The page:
If couture is in the details, then the House of Givenchy, under the guidance of Mr. Tisci, is possibly its most expert proponent. In summing up the inspiration for his latest Givenchy collection, Mr. Tisci cited three words: purity, lightness, fragility. “I try to find the light in the darkness,” he was quoted as saying. “Very pure and soft and fragile; a romantic dream.” The collection, done mainly in a palette of white, ivory and the palest shades of beige is a direct reference to the first moments in the creative process when ideas tentatively form into tangible realities - the toiles or first samples. For the designer, these first calicos are “the most beautiful moment in couture” adding, “white has become very strong—when women want to be sexy and romantic at the same time, white is there.” The magic of couture was also all there: curled duck feathers framed the neck of one dress and sported an ostrich feather peplum (plumes were so densely embroidered that they appeared to be fur and not feathers) and Tisci's beloved signature dégradé technique - this time, it employed beading which was so expertly applied that not only did the beads change colour with the light, but also changed from shiny to matte. There were other details in a collection that consumed six months to bring to fruition. One tulle dress, for instance, was decorated with tiger's-eye pearls, with crystals embedded into each pearl to fleetingly catch the light, and arranged in the exact same pattern to mimic the nodules typically found on ostrich skins; another gown was even more painstakingly embroidered with tiny silvery-gray caviar beads.


Nor were the accessories spared the same intense, laborious detailing: the ankle straps of one pair of shoes were fashioned from the pale wax flowers garlanding nineteenth-century devotional pictures that Mr. Tisci sourced from antique examples. And, while Tisci's beloved fringe fell in a golden cascade of fine chains from one gold-embroidered tank dress - each chain reportedly less than a millimeter wide - the clutch purses created to correspond with the gowns (one in gold, another in white) were also fringed to the floor. (Quotes & source: vogue.com, July 2011)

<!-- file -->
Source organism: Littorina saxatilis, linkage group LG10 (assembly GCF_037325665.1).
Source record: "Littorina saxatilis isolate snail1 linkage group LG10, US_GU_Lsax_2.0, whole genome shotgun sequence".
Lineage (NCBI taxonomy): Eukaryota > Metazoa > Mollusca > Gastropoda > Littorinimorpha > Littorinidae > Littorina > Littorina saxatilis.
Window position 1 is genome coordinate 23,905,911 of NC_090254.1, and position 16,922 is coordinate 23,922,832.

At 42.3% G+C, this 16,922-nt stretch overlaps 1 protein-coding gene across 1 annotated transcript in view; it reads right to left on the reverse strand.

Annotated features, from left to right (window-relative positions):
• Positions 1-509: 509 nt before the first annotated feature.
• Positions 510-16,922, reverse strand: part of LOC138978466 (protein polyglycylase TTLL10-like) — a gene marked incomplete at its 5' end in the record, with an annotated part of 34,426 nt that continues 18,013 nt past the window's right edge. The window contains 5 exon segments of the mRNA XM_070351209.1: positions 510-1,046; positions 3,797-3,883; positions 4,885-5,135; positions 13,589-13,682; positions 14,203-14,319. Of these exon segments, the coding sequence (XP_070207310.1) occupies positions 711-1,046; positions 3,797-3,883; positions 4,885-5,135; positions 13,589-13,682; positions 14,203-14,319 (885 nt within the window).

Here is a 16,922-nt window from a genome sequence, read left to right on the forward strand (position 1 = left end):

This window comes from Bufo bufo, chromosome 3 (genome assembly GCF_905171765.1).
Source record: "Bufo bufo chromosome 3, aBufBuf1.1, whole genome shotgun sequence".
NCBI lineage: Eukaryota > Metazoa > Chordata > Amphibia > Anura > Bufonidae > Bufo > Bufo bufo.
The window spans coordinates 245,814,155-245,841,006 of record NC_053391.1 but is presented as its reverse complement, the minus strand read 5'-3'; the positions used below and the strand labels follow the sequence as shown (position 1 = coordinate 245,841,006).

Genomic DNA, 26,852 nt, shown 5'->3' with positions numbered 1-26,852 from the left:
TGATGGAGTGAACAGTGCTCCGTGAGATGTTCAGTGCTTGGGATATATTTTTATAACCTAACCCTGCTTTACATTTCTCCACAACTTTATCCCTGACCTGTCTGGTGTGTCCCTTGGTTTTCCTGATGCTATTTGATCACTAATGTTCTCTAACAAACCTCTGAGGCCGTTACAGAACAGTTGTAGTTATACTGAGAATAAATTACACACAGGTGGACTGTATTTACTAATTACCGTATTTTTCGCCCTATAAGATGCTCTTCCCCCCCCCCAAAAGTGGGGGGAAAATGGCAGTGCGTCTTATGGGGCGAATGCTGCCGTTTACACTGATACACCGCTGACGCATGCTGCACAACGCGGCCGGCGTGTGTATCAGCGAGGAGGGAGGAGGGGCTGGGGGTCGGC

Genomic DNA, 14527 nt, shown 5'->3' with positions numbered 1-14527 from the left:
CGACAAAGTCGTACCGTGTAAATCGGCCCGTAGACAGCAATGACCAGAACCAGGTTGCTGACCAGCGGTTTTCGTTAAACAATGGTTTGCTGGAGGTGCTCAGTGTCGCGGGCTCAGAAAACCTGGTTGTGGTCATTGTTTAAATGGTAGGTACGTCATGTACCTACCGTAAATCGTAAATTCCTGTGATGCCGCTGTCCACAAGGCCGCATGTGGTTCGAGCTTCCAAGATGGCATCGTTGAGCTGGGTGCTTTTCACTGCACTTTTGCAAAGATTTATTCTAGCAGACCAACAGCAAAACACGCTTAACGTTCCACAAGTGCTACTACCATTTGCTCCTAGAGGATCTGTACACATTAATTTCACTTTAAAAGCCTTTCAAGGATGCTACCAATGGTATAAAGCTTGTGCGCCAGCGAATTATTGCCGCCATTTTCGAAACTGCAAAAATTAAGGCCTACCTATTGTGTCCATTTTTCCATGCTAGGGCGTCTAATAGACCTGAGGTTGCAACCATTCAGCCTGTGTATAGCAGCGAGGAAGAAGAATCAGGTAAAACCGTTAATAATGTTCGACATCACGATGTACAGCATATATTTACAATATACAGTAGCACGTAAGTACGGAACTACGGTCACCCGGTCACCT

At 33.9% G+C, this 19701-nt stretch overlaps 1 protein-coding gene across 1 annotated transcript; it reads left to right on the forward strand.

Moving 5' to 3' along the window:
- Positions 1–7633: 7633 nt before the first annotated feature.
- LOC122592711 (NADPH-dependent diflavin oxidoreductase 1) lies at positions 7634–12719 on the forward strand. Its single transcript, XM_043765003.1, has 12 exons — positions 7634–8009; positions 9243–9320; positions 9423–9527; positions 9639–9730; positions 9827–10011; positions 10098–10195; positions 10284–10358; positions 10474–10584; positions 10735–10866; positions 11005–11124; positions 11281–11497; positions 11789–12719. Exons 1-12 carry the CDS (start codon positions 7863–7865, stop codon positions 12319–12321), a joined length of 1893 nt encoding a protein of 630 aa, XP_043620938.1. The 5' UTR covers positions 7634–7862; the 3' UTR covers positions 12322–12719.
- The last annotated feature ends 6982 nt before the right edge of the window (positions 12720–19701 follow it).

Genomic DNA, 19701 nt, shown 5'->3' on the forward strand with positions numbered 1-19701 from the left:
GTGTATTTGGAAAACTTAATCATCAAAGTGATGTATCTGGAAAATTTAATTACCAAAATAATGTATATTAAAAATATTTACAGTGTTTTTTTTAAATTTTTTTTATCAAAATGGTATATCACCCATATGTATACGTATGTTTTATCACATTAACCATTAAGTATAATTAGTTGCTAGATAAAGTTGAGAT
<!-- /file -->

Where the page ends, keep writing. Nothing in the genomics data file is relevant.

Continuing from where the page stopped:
Riccardo Tisci & Mariacarla Boscono
(The White Fairy Tale Love Ball ~ Paris, July 6, 2011)



But the most time-consuming and costly dress created for this collection was one that was entirely sewn of symmetrically placed, hand-cut silk tulle paillettes whose high-collared neck and elaborate detailing called to mind the demure propriety of the Edwardian era, until its cutaway back and chunky plastic zipper revealed it to be part of the twenty-first-century proposition which is Mr. Tisci’s hallmark approach to contemporary couture - the marriage between steeped tradition with forward-looking modernism. The finished result resembled what can only be described as fish scales - albeit, the scales of a very expensive and exotic fish. (Source: Phelps, N., style.com, July 5, 2011)


As Suzy Menkes, the venerable fashion journalist for the International Herald Tribune and special fashion reporter for The New York Times, has written of Tisci's latest effort, Mr. Tisci... has taken the concept of couture back to the days of the private customer, with each dress to be made to order.... the main thread of his collection is the link to those few, rare customers who are searching for the exceptional. And that suddenly seems like 21st century haute couture.” An exceptional collection it is. (Quote: Menkes, S., Givenchy: Pure Is Beautiful, nytimes.com, July 5, 2011)       














 
The above twenty-two images are courtesy of Givenchy: http://www.style.com







Video courtesy of:  ~ YouTube